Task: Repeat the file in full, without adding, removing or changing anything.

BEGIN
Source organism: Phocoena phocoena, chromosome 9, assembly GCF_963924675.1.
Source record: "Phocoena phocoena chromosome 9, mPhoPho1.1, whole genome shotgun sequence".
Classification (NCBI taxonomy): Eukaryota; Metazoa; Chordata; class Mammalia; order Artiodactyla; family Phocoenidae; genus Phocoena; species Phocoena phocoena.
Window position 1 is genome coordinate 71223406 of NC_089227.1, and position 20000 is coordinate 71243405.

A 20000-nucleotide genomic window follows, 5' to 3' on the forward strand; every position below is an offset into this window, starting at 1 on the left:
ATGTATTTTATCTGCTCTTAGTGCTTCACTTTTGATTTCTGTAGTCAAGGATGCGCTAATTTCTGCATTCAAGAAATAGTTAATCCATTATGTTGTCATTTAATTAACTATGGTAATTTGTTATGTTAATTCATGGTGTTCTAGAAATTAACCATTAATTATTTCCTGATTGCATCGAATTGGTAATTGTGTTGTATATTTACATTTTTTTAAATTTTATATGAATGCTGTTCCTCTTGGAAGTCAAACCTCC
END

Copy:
Source organism: Phocoena phocoena, chromosome 9, assembly GCF_963924675.1.
Source record: "Phocoena phocoena chromosome 9, mPhoPho1.1, whole genome shotgun sequence".
Classification (NCBI taxonomy): Eukaryota; Metazoa; Chordata; class Mammalia; order Artiodactyla; family Phocoenidae; genus Phocoena; species Phocoena phocoena.
Window position 1 is genome coordinate 71223406 of NC_089227.1, and position 20000 is coordinate 71243405.

A 20000-nucleotide genomic window follows, 5' to 3' on the forward strand; every position below is an offset into this window, starting at 1 on the left:
ATGTATTTTATCTGCTCTTAGTGCTTCACTTTTGATTTCTGTAGTCAAGGATGCGCTAATTTCTGCATTCAAGAAATAGTTAATCCATTATGTTGTCATTTAATTAACTATGGTAATTTGTTATGTTAATTCATGGTGTTCTAGAAATTAACCATTAATTATTTCCTGATTGCATCGAATTGGTAATTGTGTTGTATATTTACATTTTTTTAAATTTTATATGAATGCTGTTCCTCTTGGAAGTCAAACCTCC